The situation in Nicaragua is getting serious

The unrest started with reports that the government under the leadership of Daniel Ortega was planning to make some big changes to the social security system. Workers would have to pay more into the system, and older pensioners would have to pitch in more for their share of healthcare.

Tension reached a new level when a reporter was killed while doing a Facebook live video:

https://www.facebook.com/ilelacayo/videos/pcb.2176953972331416/2176957312331082/?type=3&theater

Travelers currently in Nicaragua are reporting looting, rioting, and road closures.

Nicaragua

Here’s a video of buildings on fire in the town of Leon, Nicaragua:

Things aren’t likely to settle down anytime soon either…

Nicaragua

The U.S. State Department just released a Level 3 travel advisor for Nicaragua:

Embassy Nicaragua

Political rallies and demonstrations are occurring daily, often with little notice or predictability.  Some protests result in injuries and deaths.  Demonstrations typically elicit a strong response that includes the use of tear gas, pepper spray, rubber bullets, and live ammunition against participants and occasionally devolve into looting, vandalism, and acts of arson.  Both the Government of Nicaragua and the U.S. Embassy in Managua are limited in the assistance they can provide.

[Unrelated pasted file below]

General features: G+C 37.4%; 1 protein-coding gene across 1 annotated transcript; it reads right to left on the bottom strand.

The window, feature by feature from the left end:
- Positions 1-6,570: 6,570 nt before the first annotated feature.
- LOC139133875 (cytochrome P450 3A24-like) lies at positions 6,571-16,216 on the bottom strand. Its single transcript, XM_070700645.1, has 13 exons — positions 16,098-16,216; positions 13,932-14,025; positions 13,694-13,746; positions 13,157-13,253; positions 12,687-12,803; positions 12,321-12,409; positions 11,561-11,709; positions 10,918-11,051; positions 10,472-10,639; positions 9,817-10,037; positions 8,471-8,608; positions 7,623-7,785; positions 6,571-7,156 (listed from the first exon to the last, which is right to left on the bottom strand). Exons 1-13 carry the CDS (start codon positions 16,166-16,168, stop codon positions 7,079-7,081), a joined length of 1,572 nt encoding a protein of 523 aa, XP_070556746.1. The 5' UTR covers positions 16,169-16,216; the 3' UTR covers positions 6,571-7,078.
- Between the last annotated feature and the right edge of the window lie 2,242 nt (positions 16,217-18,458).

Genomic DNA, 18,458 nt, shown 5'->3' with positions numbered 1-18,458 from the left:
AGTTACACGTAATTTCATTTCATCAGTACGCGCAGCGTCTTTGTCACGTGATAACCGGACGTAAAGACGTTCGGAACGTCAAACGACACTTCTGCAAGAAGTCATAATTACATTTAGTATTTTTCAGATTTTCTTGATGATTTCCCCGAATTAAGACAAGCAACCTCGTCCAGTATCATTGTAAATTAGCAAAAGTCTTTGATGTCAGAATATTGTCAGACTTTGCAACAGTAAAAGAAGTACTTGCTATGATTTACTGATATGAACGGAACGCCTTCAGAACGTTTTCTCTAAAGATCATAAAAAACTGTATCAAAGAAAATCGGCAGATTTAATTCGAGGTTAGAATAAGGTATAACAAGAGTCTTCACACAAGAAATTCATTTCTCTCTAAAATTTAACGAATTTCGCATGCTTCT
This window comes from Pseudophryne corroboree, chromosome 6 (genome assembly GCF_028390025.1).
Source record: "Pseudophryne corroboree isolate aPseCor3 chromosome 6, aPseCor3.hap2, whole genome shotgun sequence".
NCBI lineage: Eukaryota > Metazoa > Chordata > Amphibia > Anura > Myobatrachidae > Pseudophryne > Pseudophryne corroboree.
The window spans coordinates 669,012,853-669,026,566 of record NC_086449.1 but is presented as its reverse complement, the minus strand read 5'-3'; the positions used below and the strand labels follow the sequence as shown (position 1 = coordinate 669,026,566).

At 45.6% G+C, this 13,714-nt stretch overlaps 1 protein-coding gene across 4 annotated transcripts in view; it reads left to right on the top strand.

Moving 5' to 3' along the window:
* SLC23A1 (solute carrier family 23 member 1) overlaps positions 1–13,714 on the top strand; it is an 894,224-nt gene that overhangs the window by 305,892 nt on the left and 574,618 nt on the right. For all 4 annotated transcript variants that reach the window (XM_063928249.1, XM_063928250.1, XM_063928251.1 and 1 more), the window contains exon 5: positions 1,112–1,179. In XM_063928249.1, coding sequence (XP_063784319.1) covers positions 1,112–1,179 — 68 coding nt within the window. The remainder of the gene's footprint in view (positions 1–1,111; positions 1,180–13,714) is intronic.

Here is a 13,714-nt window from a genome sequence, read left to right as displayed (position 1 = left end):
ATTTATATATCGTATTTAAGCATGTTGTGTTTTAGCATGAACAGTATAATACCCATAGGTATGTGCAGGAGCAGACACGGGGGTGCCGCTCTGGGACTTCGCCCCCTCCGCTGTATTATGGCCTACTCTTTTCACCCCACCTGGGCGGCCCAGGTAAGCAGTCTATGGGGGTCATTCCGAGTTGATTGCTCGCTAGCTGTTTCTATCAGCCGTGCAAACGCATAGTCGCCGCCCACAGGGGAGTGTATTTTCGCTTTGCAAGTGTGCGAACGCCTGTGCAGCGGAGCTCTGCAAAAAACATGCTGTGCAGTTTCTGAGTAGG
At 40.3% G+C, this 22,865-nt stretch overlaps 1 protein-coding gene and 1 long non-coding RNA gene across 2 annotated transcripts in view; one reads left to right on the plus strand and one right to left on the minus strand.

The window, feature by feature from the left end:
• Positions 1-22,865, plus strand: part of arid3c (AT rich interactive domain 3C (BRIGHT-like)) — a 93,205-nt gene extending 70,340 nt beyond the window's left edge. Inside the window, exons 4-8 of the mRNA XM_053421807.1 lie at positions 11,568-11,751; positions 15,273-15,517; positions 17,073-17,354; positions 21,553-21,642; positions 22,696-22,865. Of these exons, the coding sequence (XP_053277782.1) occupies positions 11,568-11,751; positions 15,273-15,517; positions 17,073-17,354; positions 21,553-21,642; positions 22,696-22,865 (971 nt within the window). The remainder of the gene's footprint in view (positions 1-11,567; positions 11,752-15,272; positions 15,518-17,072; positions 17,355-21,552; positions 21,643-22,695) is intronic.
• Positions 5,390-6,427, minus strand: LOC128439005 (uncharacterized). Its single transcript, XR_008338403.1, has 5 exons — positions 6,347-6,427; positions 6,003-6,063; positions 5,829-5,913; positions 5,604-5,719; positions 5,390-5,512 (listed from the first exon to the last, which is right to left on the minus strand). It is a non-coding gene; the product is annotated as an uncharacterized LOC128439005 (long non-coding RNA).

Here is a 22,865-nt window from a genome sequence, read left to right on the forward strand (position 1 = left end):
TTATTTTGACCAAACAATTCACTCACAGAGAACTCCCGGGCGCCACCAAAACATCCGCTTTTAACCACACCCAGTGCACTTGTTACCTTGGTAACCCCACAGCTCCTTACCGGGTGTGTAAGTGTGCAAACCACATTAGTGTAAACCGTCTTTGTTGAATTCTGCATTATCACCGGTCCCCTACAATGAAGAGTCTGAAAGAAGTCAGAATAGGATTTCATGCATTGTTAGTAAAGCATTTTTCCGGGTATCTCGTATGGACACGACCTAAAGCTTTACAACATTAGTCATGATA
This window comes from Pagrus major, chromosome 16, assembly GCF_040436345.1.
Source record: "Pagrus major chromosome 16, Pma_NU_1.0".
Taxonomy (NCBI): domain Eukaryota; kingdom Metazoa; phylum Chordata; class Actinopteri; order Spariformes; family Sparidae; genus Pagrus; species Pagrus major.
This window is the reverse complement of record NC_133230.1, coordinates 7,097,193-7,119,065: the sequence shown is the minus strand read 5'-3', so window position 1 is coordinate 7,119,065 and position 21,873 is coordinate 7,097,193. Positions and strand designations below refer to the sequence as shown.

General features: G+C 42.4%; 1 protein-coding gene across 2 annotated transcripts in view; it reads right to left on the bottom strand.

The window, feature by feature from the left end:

Violent crime, such as sexual assault and armed robbery, is common.  Police presence and emergency response are extremely limited outside of major urban areas.  U.S. government personnel are prohibited from using public buses and mototaxis and from entering the Oriental Market in Managua and gentlemen’s clubs throughout the country due to crime.  U.S. government personnel require special authorization to travel to the Northern and Southern Caribbean Coast Autonomous Regions due to crime and transportation safety concerns.

The U.S. State Department also has these suggestions regarding Nicaragua:

  • Avoid demonstrations.

  • Shelter in place if your surrounding area is affected by demonstrations or move to a safer location if your current location is unsafe.

  • If you feel unsafe in Nicaragua, consider arrangements to depart the country.

  • Use caution when walking or driving at night.

  • Keep a low profile.

  • Do not display signs of wealth such as expensive watches or jewelry.

  • Be aware of your surroundings.

  • Enroll in the Smart Traveler Enrollment Program (STEP) to receive Alerts and make it easier to locate you in an emergency.

  • Follow the Department of State on Facebook and Twitter.

  • Review the Crime and Safety Report for Nicaragua.

  • U.S. citizens who travel abroad should always have a contingency plan for emergency situations. Review the Traveler’s Checklist.

While the situation in Nicaragua is dangerous, our thoughts and prayers are with the citizens of the country who are demonstrating for their freedom and rights.

 

This is also some good advice from a business owner in Nicaragua:

Nicaragua

If you’re in Nicaragua currently, please add your comments below to help people plan accordingly.

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